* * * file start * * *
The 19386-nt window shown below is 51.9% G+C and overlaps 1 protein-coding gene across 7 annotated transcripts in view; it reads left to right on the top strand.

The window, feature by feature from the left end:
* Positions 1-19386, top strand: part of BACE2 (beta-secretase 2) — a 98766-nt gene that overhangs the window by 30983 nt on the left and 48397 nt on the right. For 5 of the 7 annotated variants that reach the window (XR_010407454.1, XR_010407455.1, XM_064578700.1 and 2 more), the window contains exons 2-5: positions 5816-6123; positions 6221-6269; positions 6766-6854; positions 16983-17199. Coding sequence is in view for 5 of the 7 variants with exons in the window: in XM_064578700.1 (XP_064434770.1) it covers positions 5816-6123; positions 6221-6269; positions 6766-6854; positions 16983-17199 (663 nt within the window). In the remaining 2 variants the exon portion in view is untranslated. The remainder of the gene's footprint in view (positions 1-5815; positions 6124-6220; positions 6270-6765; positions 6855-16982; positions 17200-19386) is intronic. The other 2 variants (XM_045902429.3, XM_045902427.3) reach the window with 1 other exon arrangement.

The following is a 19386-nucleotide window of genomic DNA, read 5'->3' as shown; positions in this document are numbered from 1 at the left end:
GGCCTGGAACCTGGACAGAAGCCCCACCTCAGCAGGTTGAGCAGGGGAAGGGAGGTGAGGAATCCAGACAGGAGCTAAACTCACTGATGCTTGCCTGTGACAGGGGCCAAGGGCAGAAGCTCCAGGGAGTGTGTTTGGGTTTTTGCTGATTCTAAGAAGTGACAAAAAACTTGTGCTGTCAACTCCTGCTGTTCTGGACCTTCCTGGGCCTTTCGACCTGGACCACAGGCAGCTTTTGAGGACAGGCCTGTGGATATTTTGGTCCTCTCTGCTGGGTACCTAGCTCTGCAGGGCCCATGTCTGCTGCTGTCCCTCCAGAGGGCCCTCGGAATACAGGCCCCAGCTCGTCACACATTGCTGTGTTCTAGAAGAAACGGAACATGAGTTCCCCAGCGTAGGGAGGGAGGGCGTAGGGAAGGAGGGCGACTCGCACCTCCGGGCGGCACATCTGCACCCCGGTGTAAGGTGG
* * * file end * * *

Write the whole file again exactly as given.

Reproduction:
The 19386-nt window shown below is 51.9% G+C and overlaps 1 protein-coding gene across 7 annotated transcripts in view; it reads left to right on the top strand.

The window, feature by feature from the left end:
* Positions 1-19386, top strand: part of BACE2 (beta-secretase 2) — a 98766-nt gene that overhangs the window by 30983 nt on the left and 48397 nt on the right. For 5 of the 7 annotated variants that reach the window (XR_010407454.1, XR_010407455.1, XM_064578700.1 and 2 more), the window contains exons 2-5: positions 5816-6123; positions 6221-6269; positions 6766-6854; positions 16983-17199. Coding sequence is in view for 5 of the 7 variants with exons in the window: in XM_064578700.1 (XP_064434770.1) it covers positions 5816-6123; positions 6221-6269; positions 6766-6854; positions 16983-17199 (663 nt within the window). In the remaining 2 variants the exon portion in view is untranslated. The remainder of the gene's footprint in view (positions 1-5815; positions 6124-6220; positions 6270-6765; positions 6855-16982; positions 17200-19386) is intronic. The other 2 variants (XM_045902429.3, XM_045902427.3) reach the window with 1 other exon arrangement.

The following is a 19386-nucleotide window of genomic DNA, read 5'->3' as shown; positions in this document are numbered from 1 at the left end:
GGCCTGGAACCTGGACAGAAGCCCCACCTCAGCAGGTTGAGCAGGGGAAGGGAGGTGAGGAATCCAGACAGGAGCTAAACTCACTGATGCTTGCCTGTGACAGGGGCCAAGGGCAGAAGCTCCAGGGAGTGTGTTTGGGTTTTTGCTGATTCTAAGAAGTGACAAAAAACTTGTGCTGTCAACTCCTGCTGTTCTGGACCTTCCTGGGCCTTTCGACCTGGACCACAGGCAGCTTTTGAGGACAGGCCTGTGGATATTTTGGTCCTCTCTGCTGGGTACCTAGCTCTGCAGGGCCCATGTCTGCTGCTGTCCCTCCAGAGGGCCCTCGGAATACAGGCCCCAGCTCGTCACACATTGCTGTGTTCTAGAAGAAACGGAACATGAGTTCCCCAGCGTAGGGAGGGAGGGCGTAGGGAAGGAGGGCGACTCGCACCTCCGGGCGGCACATCTGCACCCCGGTGTAAGGTGG